The reason, however, why I mention this first great defect of these accounts is that I believe that their carelessness with language, the fact that they consider it a mere vehicle for a truth that is already preestablished, that is, as an instrument that is almost extraneous to what is really important, is one of the most pronounced weaknesses of the left in Chile and, beyond them, of those who want to change the world in a revolutionary way. (159)

Although Dorfman the critic has previously defended the validity of language used for propaganda (xiv), as a writer he sees that writing well, integrating form and substance, will produce a stronger, more vital, and more powerful literature.

Dorfman's writing varies in quality. At times his style is extremely difficult. This difficulty stems often from the complexity of his thought. However, the sentence and paragraph structure become convoluted, as when he discusses Ernesto's dreams in the essay on Deep Rivers: "There are, therefore, allies in this world, but they are not messianic saviors; and there are renewing spaces, but not to withdraw to, separating oneself from the day-to-day crossroads of life" (50). The translations are done well, but perhaps with too much attention to accuracy of thought and too little homage to English style. On the other hand, there are moments when the author uses a felicitous turn of phrase, as when he is 'describing the desire for fame in the essay on Carpentier's Reasons of State:

The Head of State is, therefore, essentially colonized: his deepest desires are to leave behind his original earth and interfuse with the values of those who are "superior," to be a conspicuous member of the select group of humanity who happen to own the cannons, the factories, and the phonemes and who can guarantee him a place in their dictionaries.(104)

We have, obviously, left the best for last. "Someone Writes to the Future: Meditations on Hope and Violence in Garcia Marquez" must be read by anyone preparing to teach or discuss One Hundred Years of Solitude. Dorfman's analysis serves as a catalyst for thought, and as a corrective for the overuse, indeed the abuse of the term "magic realism" or "magical realism" (at one point Isabel Allende was called "The Queen of Magical Realism" in a television sketch about her!). Too frequently today any Latin American literature automatically falls under the denomination of "magic realism." Dorfman points out the two traditions in Latin American culture, that of the literature of the educated minority, found principally in cities, and that of the majority, the popular/oral or folk tradition, found mainly in the countryside. He situates Garcia Marquez's style at the confluence of these two traditions, and explains that the presence of the marvelous proves that "that term |'magical realism'~ attempts to explain what happens in novels such as these as merely literary strategy rather than a cultural experience that comes from the way people in Latin America cope with their existence" (210). His formulation certainly expands the horizons and goes beyond any simplistic formulae in explaining the artistic achievements of Gabriel Garcia Marquez.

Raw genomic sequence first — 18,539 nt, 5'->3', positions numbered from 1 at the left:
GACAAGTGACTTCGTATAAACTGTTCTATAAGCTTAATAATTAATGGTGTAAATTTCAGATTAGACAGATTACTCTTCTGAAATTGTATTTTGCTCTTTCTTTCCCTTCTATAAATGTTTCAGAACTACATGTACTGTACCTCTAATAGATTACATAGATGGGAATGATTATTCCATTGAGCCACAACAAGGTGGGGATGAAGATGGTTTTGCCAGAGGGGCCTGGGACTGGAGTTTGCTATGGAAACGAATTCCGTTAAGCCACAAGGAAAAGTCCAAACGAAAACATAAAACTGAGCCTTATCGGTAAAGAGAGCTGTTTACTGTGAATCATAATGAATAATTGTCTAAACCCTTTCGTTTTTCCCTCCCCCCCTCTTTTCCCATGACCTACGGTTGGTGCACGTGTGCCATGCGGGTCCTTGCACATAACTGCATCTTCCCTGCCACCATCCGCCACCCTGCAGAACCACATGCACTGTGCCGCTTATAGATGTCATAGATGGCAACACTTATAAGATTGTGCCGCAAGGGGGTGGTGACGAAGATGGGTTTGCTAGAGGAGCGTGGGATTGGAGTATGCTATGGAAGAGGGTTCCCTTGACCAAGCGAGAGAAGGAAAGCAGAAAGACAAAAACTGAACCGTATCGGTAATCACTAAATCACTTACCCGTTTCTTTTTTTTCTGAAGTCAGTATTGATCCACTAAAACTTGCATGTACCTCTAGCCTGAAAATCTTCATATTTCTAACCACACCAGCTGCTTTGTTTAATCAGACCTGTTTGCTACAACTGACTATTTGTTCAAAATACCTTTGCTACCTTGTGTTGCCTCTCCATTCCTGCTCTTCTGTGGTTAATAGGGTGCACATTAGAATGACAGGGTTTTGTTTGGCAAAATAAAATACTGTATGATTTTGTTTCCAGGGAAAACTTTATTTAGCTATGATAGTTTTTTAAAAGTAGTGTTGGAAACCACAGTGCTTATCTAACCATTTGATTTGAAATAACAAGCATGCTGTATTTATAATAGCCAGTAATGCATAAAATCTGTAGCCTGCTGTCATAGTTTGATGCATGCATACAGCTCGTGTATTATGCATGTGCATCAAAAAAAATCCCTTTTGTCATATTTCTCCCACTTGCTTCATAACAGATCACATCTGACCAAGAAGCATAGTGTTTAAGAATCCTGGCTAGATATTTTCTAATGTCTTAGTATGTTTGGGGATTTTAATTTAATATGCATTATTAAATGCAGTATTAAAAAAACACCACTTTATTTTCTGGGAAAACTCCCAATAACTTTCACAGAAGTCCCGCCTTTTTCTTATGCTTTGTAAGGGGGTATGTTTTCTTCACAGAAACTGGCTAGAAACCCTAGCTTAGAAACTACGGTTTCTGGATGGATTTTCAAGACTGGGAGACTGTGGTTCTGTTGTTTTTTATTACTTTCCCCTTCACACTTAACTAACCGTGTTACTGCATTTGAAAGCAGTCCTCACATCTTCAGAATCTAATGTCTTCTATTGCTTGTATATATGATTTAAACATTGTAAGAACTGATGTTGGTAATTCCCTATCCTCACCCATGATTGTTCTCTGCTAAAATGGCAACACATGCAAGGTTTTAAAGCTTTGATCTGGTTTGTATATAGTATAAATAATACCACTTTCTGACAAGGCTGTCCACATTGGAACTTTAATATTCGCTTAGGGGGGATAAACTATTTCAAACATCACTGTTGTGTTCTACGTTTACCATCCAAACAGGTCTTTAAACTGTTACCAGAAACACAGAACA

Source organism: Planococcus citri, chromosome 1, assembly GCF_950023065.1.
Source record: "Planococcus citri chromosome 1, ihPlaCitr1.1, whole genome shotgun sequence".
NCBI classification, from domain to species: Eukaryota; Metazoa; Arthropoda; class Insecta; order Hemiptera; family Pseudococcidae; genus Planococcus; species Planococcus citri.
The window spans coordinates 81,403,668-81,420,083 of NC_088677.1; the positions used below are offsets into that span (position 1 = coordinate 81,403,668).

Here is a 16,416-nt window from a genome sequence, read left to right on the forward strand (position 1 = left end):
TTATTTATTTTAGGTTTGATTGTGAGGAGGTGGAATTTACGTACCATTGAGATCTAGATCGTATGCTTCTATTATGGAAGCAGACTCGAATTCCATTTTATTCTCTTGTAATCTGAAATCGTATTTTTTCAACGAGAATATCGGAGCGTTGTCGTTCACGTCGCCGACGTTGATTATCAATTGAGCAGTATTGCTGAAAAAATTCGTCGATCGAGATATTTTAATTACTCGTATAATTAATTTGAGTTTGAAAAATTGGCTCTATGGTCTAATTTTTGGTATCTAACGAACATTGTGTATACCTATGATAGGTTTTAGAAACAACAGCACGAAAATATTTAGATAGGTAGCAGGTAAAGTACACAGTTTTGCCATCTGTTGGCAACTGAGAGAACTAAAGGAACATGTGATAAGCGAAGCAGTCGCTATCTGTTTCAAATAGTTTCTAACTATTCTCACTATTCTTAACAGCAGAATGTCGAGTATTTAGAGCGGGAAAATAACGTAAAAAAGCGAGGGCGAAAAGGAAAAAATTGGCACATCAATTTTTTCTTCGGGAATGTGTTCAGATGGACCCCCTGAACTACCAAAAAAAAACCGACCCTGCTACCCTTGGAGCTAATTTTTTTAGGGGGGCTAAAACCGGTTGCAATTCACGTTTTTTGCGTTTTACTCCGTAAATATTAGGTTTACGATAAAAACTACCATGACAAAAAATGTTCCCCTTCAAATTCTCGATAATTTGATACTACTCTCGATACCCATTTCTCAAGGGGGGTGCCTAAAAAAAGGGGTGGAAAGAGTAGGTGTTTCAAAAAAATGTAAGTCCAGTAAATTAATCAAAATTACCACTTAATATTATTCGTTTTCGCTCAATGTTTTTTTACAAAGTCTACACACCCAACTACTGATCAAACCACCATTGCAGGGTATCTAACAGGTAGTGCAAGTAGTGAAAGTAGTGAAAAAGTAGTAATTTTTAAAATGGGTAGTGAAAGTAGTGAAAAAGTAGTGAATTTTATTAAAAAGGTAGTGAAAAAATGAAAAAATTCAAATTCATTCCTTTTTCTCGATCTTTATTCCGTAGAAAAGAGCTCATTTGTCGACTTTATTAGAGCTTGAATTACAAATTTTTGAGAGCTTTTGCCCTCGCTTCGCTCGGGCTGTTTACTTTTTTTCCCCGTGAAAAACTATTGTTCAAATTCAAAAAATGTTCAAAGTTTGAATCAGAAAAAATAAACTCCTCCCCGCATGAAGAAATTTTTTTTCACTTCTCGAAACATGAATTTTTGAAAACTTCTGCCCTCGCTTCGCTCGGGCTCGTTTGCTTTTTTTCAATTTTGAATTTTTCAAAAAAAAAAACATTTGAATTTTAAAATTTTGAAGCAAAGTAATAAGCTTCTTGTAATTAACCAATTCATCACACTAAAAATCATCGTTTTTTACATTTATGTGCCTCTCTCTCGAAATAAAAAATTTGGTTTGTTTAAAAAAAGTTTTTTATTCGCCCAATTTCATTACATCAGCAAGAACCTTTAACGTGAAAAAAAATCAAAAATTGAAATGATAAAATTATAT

Some Write to the Future is definitely worth reading, if only for the essay on Garcia Marquez. But Dorfman's extensive review of the literature on each of the writers he includes is also invaluable for the professional who is looking for a deeper analysis of these works; the notes are extensive and show a wide knowledge of the bibliography. Central ideas from works found in the bibliography in Spanish are provided in summary form to the reader of English. Dorfman's ideas are provocative and challenging, and the book should prove invaluable to the study of many areas of contemporary literature.
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Author:Raymond, Kay
Publication:College Literature
Article Type:Book Review
Date:Oct 1, 1992
Words:1231